‘Happy hunting ground’: Credential stuffing fraud exposes cost of Australia’s data breaches

Criminals are using a treasure trove of stolen data to rip off Australians.

Criminals are using a treasure trove of stolen data to rip off Australians. Photo: Getty

Consumers are being urged to check if their information has been stolen as Australia emerges as a “happy hunting ground” for cyber criminals after several high-profile data leaks.

Reports emerged this week that criminals are targeting thousands who have shopped with brands like Dan Murphy’s and The Iconic by using stolen data to access their accounts and spend up big.

The practice, known as “credential stuffing”, is being fuelled by millions of people having their personal information exposed in hacks of companies like Optus and Medibank, according to Geoff Schomburgk, a local cyber security executive with global authentication giant Yubico.

He said criminals see Australia as a “happy hunting ground” following the huge corporate hacks because it made personal data readily available to criminals looking to commit financial fraud.

“[The data breaches have] been on a massive scale. Millions of user credentials have been leaked out onto the dark web,” Schomburgk said.

“The information is out there and the cost of getting access is relatively cheap.”

Hackers ‘maximising’ stolen data

Cyber security company Kasada exposed the most recent spate of fraud earlier this week, with thousands of reports about people having their accounts compromised using information that had been stolen in other corporate hacks, including personal data and passwords.

Customers with companies like Dan Murphy’s, The Iconic, Event Cinemas, Binge, Guzman y Gomez and shopping network TVSN have all been affected, according to Kasada’s reports.

Edith Cowan University senior lecturer Dr Mohiuddin Ahmed said hackers are trying to “maximise” the financial gain from stolen log-in credentials by attempting to use them to access other accounts.

“If someone uses the same credentials that are in the hands of hackers via a data breach, it is highly likely that hackers will attempt to use those credentials to access different online accounts, such as social media, e-commerce and personal financial institutions,” he explained.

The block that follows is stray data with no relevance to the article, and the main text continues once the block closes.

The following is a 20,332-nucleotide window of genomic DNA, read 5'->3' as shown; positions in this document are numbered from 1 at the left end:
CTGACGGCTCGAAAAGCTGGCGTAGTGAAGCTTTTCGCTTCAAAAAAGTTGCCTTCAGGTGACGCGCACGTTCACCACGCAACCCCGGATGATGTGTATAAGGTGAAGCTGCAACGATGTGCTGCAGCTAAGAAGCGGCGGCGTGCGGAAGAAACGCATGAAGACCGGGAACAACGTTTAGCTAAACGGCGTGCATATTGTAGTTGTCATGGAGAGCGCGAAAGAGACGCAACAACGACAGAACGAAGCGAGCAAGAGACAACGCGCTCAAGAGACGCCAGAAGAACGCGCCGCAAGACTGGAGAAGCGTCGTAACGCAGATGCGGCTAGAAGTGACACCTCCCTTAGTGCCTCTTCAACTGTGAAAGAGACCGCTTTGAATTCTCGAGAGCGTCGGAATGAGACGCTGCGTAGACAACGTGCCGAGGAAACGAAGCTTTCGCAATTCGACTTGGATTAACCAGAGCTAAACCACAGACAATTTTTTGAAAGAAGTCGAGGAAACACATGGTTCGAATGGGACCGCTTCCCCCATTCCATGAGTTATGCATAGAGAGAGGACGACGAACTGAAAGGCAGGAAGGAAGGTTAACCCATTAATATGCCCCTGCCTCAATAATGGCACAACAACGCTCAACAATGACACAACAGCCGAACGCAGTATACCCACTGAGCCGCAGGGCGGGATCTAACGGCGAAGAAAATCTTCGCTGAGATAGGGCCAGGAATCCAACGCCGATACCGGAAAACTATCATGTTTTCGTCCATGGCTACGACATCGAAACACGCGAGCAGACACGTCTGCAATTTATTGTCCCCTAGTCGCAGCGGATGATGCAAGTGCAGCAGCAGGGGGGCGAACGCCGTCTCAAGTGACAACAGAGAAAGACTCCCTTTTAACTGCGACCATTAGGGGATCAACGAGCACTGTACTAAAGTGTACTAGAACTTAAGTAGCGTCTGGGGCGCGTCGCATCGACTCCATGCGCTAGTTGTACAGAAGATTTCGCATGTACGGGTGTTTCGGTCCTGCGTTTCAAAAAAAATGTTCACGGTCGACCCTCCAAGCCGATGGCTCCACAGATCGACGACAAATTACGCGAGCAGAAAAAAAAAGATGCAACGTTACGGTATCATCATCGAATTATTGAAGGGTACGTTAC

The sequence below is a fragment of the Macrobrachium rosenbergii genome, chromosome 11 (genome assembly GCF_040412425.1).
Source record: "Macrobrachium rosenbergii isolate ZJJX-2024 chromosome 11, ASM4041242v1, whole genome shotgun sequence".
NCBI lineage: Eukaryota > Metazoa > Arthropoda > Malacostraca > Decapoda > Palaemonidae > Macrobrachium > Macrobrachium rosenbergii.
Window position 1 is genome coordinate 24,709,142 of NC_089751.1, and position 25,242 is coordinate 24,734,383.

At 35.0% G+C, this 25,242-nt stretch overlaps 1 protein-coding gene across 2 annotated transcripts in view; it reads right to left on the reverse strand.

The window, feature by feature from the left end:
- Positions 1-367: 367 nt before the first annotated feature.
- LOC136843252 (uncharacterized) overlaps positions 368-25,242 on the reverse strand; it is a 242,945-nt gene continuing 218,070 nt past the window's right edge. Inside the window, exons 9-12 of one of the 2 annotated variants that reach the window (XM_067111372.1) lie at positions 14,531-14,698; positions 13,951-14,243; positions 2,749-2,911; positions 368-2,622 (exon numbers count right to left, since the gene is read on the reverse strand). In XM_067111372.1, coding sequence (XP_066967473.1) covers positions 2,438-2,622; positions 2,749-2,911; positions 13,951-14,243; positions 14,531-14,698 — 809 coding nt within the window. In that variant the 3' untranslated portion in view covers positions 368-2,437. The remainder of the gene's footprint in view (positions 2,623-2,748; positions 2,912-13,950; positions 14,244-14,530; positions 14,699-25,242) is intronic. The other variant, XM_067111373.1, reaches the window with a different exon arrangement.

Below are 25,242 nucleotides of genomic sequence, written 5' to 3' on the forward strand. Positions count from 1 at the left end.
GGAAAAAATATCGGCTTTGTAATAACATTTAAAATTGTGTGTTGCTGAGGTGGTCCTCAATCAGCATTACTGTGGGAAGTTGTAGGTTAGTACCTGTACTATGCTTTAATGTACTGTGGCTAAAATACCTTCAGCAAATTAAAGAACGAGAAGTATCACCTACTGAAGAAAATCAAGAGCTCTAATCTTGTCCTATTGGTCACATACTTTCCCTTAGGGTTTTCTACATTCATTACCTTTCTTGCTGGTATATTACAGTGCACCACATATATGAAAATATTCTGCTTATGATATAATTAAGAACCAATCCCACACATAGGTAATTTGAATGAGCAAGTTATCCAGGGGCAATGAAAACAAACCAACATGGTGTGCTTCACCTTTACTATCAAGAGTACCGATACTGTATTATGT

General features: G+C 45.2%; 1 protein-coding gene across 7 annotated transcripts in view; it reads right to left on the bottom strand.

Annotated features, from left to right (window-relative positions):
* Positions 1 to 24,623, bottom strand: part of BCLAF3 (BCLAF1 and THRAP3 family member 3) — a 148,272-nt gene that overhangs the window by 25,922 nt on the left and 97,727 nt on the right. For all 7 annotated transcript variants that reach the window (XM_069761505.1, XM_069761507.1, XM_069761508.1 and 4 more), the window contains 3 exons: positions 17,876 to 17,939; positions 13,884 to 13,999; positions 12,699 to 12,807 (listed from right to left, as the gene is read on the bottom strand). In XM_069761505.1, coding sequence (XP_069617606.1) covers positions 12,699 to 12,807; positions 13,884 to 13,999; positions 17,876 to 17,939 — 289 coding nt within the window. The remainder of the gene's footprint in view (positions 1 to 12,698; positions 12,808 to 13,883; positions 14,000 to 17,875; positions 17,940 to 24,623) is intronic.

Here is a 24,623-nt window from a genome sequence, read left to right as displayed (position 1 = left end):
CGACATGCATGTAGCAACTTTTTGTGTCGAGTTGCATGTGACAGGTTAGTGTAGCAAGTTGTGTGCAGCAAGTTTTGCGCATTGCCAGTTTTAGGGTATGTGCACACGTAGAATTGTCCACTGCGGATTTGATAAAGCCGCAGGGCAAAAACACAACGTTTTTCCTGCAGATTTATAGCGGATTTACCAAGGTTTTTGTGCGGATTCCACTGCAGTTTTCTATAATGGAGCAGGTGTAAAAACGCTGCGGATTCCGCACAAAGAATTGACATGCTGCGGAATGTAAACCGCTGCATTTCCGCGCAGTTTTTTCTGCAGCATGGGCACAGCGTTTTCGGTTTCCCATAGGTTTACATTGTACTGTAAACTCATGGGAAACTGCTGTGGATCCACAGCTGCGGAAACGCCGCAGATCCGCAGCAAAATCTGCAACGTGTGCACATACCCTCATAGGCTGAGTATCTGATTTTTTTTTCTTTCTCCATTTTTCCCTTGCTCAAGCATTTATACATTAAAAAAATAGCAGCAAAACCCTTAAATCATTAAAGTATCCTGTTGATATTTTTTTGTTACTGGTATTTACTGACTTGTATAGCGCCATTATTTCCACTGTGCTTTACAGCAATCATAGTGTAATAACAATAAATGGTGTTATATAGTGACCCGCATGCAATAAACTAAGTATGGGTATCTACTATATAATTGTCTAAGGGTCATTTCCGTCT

“[They] will have a field day if there’s no multi-factor authentication in place.”

Reports have emerged in recent days of Australians having purchases worth more than $1000 made on their online shopping or entertainment accounts, while leaked messages between fraudsters revealed by Nine Newspapers show criminals bragging about huge purchases.

Schomburgk said Australia has been caught unprepared by the waves of cyber crime that have hit major companies and households over the past year, initially through high-profile hacks of Optus and Medibank, and now as the consequences of that data being stolen become clear.

“We are giving away our basic identity information pretty much everywhere … the average person has well over 60 online accounts,” he said.

“You can simply buy that information on the dark web.”

How to protect yourself

The first thing you need to do to protect yourself from credential stuffing is check whether any of the passwords or log-in details you use have been compromised in the past.

The best way to do this, according to Ahmed, is to visit, which is a database of information that has appeared on dark web marketplaces after being stolen.

Ahmed also has some more general advice that can help prevent you from becoming a victim.

“It is imperative to always use a stronger password or even better a passphrase together with multi-factor authentication, especially for data breach victims,” he said.

Australians that use the same password across multiple services or businesses are also more vulnerable to credential stuffing because data stolen from one company could be used to compromise your account with another.

That means ensuring that your passwords are always unique is helpful, with Schomburgk explaining that third-party password managers can be useful to help manage details.

Stay informed, daily
A FREE subscription to The New Daily arrives every morning and evening.
The New Daily is a trusted source of national news and information and is provided free for all Australians. Read our editorial charter
Copyright © 2024 The New Daily.
All rights reserved.